Well, personally speaking, we were doing exactly the same as everybody else was doing.  And I would say, probably, not before the start of the new contract, that in all honesty, I would say, that one has started looking at referrals very, very carefully, because it impacts on the Quality Outcome Framework, the QOF points.  Plus, also, every referral has a cost implication.  And also the fact that the hospital follow-ups are really, in all honesty, not very good, because the patients are not seen in less than six months‘ time, and their blood sugars could be anything but normal.  So, I would say, the last three or four years has seen a major shift from hospital-based clinics to community-based clinic, and this is going to be more and more.  But, I must say, I mean, I know of colleagues who have started… or start sending patients to diabetic clinic, possibly in the sort of end... towards the end part of 1990s and beginning of 2000.  We didn‘t.  But I felt, I suppose, I had a bit of a vested interest: I was working in the local community hospital.  And patients... you know, I was... rather than seeing them here, I was seeing them there.  So, you know, I didn‘t want to see the diabetic clinic contract in the hospital.  Not because of any financial reasons, but I just felt, initially, that my… you know, I was a bit apprehensive.  Did we have enough resources in general practice to look after all the diabetics?  Did we have the knowledge-base - and I don‘t mean just necessarily myself, but my other colleagues - to handle diabetes?  But, I think it was not so much the knowledge, it was the resources, you know.  I could see when I went to a diabetic clinic, I had the dietitian on hand, I had the trained nurses - the so-called specialist nurses - on hand.  If I prescribed insulin, all I had to do was to say "go and see so-and-so", and this nurse will take this person through all the pens and gadgets and everything else.  We didn‘t have that, and we still don‘t have that much.  But, I think what has happened is that, because of the incentives of Quality Outcome Framework or QOF, more and more GPs are dabbling their finger.  And because they are dabbling their finger, they getting the experience and they getting the confidence of managing them in general practice.  Plus, also the fact that, despite all the resources in hospital, one could say that really the patients do not necessarily get all that much benefit, because the follow-up time could be anything between six and twelve months.  And a lot can go wrong, and a lot does go wrong, in that sort of time.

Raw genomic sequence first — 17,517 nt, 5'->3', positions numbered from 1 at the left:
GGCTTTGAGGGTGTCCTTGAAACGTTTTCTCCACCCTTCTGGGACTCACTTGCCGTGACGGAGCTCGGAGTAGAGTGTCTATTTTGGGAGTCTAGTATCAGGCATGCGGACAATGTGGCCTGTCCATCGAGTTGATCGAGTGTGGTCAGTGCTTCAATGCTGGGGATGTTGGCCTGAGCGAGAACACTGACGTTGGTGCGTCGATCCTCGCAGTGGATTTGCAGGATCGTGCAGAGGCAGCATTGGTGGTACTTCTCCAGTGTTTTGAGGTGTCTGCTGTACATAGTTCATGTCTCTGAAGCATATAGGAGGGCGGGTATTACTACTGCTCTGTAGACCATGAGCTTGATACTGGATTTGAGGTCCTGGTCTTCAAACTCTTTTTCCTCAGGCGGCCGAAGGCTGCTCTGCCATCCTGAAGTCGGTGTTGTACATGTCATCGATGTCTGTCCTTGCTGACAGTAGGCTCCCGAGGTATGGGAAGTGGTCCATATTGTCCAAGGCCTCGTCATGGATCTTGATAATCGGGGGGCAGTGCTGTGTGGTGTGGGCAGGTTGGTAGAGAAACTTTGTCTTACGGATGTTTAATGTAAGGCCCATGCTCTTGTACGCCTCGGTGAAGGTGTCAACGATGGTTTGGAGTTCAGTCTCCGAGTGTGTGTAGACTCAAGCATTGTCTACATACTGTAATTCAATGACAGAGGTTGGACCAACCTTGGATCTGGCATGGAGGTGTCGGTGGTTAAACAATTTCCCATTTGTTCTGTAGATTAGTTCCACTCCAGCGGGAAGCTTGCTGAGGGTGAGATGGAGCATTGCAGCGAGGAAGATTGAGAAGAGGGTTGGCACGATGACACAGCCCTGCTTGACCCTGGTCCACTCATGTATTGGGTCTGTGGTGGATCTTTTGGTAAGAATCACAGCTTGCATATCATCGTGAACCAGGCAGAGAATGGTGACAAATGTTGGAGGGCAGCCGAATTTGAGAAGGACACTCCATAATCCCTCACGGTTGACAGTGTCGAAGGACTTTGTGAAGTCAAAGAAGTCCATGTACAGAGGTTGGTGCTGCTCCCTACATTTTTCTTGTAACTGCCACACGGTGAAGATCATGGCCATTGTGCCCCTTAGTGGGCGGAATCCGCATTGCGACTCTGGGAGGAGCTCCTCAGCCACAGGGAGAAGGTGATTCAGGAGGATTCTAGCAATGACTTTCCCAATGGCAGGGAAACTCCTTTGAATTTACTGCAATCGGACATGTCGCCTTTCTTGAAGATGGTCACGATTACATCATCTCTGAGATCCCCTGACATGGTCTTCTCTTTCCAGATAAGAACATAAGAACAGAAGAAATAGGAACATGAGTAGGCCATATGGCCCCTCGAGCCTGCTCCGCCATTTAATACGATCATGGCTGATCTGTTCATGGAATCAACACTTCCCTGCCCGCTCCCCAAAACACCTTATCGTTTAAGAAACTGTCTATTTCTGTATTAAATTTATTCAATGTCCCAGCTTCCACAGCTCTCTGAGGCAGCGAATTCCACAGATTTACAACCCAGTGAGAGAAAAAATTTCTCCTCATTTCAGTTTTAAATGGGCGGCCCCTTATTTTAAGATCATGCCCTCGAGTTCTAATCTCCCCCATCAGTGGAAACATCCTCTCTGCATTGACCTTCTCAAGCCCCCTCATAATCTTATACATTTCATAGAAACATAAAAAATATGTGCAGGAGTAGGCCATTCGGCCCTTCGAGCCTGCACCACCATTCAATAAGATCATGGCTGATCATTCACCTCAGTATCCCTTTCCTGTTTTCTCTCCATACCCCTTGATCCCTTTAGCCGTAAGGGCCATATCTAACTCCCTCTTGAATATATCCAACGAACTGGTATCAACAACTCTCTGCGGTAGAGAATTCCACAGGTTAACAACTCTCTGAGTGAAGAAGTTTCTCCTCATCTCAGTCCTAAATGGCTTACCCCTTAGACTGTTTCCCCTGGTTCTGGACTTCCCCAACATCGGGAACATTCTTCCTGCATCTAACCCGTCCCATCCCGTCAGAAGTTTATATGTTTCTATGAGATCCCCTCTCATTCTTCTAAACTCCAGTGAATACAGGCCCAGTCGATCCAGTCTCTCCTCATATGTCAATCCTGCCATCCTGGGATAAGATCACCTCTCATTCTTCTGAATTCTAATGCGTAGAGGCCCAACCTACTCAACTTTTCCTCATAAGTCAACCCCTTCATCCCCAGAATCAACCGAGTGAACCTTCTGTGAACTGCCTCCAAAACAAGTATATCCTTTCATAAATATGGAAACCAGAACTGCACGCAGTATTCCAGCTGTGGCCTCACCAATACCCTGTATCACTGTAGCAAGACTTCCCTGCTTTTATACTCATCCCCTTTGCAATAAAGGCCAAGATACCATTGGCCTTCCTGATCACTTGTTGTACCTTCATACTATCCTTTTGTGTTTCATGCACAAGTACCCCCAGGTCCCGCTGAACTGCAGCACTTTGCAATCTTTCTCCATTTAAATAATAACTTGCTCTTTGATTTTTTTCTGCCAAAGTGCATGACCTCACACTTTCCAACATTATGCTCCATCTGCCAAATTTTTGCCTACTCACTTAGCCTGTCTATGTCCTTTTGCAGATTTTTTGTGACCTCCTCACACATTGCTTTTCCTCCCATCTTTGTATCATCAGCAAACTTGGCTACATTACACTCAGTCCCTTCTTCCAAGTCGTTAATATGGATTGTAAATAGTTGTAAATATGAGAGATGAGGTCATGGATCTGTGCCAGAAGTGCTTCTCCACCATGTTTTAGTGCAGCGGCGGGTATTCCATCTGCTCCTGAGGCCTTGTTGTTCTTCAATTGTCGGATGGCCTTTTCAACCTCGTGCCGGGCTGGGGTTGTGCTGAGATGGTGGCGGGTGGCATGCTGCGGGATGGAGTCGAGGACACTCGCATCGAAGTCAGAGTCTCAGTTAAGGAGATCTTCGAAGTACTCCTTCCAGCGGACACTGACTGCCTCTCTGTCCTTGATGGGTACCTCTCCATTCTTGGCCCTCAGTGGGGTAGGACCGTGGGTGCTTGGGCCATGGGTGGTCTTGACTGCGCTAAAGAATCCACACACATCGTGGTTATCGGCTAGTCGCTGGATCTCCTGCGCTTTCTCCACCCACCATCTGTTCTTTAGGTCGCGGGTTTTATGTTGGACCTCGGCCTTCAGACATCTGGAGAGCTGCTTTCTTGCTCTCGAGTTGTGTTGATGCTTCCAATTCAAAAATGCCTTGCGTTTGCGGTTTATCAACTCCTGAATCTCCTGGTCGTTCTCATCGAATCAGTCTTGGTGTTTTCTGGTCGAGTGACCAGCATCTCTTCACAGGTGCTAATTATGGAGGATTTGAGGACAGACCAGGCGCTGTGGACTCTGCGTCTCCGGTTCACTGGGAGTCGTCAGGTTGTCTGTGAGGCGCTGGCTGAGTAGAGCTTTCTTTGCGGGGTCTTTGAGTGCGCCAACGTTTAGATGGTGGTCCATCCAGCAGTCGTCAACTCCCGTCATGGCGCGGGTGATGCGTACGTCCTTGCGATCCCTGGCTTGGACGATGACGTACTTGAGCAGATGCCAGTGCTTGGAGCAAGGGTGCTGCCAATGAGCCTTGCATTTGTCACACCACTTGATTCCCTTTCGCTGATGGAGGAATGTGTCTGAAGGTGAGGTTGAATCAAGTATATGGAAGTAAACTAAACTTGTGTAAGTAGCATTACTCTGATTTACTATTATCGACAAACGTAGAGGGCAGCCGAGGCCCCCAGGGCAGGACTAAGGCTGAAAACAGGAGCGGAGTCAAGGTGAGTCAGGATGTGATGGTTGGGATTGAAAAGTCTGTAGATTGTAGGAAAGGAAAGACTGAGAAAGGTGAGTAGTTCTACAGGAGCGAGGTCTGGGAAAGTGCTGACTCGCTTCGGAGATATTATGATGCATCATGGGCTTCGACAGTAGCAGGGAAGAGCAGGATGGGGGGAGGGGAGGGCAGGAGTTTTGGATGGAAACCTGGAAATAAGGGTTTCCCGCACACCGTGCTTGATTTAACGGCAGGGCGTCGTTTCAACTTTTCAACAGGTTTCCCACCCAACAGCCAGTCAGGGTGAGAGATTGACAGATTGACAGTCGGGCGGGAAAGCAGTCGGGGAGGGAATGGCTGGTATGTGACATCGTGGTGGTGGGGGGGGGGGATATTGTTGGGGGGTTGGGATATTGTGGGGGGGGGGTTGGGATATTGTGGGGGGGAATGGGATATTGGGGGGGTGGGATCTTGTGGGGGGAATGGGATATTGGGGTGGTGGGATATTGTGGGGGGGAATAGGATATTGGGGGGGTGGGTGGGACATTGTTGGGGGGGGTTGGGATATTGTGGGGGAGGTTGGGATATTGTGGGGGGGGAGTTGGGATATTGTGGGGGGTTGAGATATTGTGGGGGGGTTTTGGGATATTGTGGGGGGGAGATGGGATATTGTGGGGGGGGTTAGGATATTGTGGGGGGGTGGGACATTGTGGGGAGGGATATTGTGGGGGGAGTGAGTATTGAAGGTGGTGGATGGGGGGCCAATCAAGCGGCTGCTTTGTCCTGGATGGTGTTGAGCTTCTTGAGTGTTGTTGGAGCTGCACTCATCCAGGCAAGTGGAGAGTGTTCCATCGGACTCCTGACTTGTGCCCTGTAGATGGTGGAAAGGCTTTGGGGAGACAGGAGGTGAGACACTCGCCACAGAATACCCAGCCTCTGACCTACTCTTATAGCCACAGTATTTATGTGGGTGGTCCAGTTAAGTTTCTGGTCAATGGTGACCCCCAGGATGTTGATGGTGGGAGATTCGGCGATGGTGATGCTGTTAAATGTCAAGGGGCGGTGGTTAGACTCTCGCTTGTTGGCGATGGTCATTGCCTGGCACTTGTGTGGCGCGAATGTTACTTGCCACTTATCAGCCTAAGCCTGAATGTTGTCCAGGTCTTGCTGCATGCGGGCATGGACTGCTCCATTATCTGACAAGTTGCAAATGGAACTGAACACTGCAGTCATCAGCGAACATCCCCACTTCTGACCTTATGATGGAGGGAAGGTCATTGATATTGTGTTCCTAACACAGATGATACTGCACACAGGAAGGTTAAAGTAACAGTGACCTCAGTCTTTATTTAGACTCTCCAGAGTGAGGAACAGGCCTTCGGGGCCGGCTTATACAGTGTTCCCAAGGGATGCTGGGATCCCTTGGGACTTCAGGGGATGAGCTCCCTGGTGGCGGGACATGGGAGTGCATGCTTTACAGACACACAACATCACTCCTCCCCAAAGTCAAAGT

Can you remember when you started having a specialist diabetic clinic in your surgery?